- It lists all emotional, physical, and economic costs to you and your household.
- It refers to the relevant sections of your lease agreement.
- It gives a specific date by which you expect the problem to be resolved.
- It clearly states your intention of moving out if the situation isn't resolved.
- It lets the landlord know you're prepared to fight any penalties or repercussions in small claims court or in a complaint to the state.
According to Arizona law, you must either hand-deliver your demand letter (which can also serve as notice to move if you've given a deadline) or mail it to them via USPS registered or certified mail.
Breaking your lease without just cause
When you need to move before your lease term is up, and you have no cause to do so other than your personal circumstances, you should approach your landlord with a letter explaining your situation and requesting an early release from your obligations. While your landlord has every right to hold you to the agreement, if you cooperate, they might be able to quickly rent the unit and recover their costs, which would then save you a lot of money.
Your letter should accomplish the following:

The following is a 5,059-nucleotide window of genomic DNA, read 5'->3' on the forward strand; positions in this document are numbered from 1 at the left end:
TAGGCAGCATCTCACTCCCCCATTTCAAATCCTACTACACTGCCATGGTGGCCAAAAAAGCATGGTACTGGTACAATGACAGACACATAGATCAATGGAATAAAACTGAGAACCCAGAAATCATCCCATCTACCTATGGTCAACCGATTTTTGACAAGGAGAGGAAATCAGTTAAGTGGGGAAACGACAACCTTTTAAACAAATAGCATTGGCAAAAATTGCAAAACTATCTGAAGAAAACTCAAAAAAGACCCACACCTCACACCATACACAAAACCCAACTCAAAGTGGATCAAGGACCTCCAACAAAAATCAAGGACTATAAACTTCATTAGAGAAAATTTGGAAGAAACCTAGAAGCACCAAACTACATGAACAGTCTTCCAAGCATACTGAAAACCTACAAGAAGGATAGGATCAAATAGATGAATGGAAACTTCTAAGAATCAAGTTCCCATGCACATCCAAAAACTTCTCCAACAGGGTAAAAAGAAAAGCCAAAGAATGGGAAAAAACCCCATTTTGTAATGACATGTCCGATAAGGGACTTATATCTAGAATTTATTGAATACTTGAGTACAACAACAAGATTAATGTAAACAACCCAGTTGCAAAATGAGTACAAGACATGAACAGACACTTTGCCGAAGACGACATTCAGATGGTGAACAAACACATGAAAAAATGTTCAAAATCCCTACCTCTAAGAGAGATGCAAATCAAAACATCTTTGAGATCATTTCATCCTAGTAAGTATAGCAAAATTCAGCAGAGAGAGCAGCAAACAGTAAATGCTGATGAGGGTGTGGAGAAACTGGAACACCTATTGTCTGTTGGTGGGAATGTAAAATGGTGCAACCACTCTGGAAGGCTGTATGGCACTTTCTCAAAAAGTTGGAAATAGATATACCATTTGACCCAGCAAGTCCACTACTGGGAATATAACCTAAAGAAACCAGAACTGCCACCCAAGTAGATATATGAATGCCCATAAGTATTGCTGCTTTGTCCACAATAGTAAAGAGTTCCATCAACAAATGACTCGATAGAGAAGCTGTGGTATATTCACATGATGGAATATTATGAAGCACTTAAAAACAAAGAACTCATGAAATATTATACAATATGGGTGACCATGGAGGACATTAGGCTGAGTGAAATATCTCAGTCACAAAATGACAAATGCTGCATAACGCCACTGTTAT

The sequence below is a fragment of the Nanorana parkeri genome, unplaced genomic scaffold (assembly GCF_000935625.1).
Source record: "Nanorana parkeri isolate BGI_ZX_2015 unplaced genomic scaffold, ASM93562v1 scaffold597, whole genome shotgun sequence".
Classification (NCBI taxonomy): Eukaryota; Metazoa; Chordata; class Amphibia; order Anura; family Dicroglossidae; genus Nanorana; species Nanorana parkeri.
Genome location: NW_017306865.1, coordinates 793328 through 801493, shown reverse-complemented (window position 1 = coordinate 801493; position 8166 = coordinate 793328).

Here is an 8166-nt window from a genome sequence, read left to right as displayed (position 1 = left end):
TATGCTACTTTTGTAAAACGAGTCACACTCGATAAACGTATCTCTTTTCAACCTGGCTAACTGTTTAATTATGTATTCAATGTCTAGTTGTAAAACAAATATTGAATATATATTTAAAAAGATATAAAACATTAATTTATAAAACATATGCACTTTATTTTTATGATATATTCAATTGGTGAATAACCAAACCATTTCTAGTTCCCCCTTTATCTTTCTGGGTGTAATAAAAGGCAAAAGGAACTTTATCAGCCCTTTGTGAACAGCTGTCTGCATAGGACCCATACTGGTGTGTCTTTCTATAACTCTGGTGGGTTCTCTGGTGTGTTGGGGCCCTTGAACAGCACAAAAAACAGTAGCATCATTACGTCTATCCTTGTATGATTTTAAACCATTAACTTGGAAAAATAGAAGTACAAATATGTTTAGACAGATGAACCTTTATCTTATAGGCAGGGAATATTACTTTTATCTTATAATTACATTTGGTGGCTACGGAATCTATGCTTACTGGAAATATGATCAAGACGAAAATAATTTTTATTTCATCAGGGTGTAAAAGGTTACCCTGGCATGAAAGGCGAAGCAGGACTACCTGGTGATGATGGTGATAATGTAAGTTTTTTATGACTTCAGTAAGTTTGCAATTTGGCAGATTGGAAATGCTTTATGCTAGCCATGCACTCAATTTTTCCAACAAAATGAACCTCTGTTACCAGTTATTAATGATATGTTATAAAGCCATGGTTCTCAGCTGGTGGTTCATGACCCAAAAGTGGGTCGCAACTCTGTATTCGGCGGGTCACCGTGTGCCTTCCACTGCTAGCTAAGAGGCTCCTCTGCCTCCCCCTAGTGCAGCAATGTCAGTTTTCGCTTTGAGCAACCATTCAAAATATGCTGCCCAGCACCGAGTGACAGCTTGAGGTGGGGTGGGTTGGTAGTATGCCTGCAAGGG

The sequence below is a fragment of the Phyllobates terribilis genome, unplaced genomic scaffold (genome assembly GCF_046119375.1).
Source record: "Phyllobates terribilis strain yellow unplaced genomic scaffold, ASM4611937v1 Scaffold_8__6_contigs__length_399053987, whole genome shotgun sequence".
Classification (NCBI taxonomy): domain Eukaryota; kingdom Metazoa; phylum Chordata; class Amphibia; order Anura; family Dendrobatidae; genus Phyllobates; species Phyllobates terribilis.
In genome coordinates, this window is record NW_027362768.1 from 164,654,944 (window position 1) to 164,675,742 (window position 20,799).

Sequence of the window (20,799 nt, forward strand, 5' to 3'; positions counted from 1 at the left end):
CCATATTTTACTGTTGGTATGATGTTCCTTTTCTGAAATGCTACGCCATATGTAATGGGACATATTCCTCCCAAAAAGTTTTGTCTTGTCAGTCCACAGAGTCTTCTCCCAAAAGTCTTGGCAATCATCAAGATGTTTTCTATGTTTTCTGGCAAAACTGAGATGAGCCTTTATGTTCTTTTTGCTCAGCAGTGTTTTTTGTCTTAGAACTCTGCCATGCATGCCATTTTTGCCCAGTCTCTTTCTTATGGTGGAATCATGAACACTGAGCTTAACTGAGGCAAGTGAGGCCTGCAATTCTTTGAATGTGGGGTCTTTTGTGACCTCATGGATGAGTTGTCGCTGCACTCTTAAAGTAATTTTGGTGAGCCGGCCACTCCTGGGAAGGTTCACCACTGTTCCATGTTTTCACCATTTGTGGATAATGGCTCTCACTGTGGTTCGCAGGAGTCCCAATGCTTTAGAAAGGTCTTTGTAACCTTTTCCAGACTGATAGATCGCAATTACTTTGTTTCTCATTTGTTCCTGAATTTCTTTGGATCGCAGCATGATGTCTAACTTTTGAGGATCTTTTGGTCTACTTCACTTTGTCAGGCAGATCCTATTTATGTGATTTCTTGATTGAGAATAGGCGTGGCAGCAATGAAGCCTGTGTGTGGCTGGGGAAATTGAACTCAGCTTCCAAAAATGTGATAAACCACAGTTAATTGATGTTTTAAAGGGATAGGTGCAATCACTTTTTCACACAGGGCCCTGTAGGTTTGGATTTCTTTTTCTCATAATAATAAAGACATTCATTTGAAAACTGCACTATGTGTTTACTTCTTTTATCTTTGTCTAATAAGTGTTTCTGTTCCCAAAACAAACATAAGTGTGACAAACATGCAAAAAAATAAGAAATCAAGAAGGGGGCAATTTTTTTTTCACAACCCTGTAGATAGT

- Set a regretful but cooperative tone
- Thank the landlord for a good working relationship
- Acknowledge that you have no choice but to break the lease
- Explain why you are breaking the lease
- Reassure the landlord that you will accommodate viewings for future tenants if you've been given proper notice
- Acknowledge that your leaving puts them at an inconvenience
- Make sure they have your daytime contact information to discuss the matter further
Your letter should be hand-delivered or mailed via registered or certified mail at least 30 days before your intended move-out date. The more time you give your landlord to make new arrangements for the unit, the more likely they are to return your security deposit and release you from your obligation to pay for the remaining months.
Lease Termination Notice Requirements in Arizona